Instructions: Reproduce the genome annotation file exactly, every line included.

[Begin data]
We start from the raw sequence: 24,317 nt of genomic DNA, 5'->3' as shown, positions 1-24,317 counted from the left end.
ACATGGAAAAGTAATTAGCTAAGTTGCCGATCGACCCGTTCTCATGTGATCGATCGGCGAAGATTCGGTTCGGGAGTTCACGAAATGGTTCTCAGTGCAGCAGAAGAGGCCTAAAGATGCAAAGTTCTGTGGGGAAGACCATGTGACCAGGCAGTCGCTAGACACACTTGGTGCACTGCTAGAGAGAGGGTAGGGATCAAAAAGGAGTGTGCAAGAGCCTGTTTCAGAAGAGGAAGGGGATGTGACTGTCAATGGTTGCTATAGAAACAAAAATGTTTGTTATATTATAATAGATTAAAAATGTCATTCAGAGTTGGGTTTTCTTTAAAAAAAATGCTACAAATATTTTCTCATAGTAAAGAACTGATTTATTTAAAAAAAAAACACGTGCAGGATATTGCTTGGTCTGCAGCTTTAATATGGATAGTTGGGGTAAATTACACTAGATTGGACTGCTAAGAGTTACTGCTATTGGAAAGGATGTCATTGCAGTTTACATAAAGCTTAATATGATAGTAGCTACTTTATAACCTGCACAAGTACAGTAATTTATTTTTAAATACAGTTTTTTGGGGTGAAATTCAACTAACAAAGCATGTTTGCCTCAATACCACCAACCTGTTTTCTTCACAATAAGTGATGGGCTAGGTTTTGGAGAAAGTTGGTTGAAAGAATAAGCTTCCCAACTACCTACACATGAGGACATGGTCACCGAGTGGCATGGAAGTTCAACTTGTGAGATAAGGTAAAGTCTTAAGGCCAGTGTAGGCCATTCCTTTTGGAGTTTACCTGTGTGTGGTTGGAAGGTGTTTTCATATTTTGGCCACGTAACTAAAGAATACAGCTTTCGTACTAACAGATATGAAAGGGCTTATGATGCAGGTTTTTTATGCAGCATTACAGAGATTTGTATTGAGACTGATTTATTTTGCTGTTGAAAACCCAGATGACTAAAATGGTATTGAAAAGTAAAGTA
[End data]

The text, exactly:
We start from the raw sequence: 24,317 nt of genomic DNA, 5'->3' as shown, positions 1-24,317 counted from the left end.
ACATGGAAAAGTAATTAGCTAAGTTGCCGATCGACCCGTTCTCATGTGATCGATCGGCGAAGATTCGGTTCGGGAGTTCACGAAATGGTTCTCAGTGCAGCAGAAGAGGCCTAAAGATGCAAAGTTCTGTGGGGAAGACCATGTGACCAGGCAGTCGCTAGACACACTTGGTGCACTGCTAGAGAGAGGGTAGGGATCAAAAAGGAGTGTGCAAGAGCCTGTTTCAGAAGAGGAAGGGGATGTGACTGTCAATGGTTGCTATAGAAACAAAAATGTTTGTTATATTATAATAGATTAAAAATGTCATTCAGAGTTGGGTTTTCTTTAAAAAAAATGCTACAAATATTTTCTCATAGTAAAGAACTGATTTATTTAAAAAAAAAACACGTGCAGGATATTGCTTGGTCTGCAGCTTTAATATGGATAGTTGGGGTAAATTACACTAGATTGGACTGCTAAGAGTTACTGCTATTGGAAAGGATGTCATTGCAGTTTACATAAAGCTTAATATGATAGTAGCTACTTTATAACCTGCACAAGTACAGTAATTTATTTTTAAATACAGTTTTTTGGGGTGAAATTCAACTAACAAAGCATGTTTGCCTCAATACCACCAACCTGTTTTCTTCACAATAAGTGATGGGCTAGGTTTTGGAGAAAGTTGGTTGAAAGAATAAGCTTCCCAACTACCTACACATGAGGACATGGTCACCGAGTGGCATGGAAGTTCAACTTGTGAGATAAGGTAAAGTCTTAAGGCCAGTGTAGGCCATTCCTTTTGGAGTTTACCTGTGTGTGGTTGGAAGGTGTTTTCATATTTTGGCCACGTAACTAAAGAATACAGCTTTCGTACTAACAGATATGAAAGGGCTTATGATGCAGGTTTTTTATGCAGCATTACAGAGATTTGTATTGAGACTGATTTATTTTGCTGTTGAAAACCCAGATGACTAAAATGGTATTGAAAAGTAAAGTA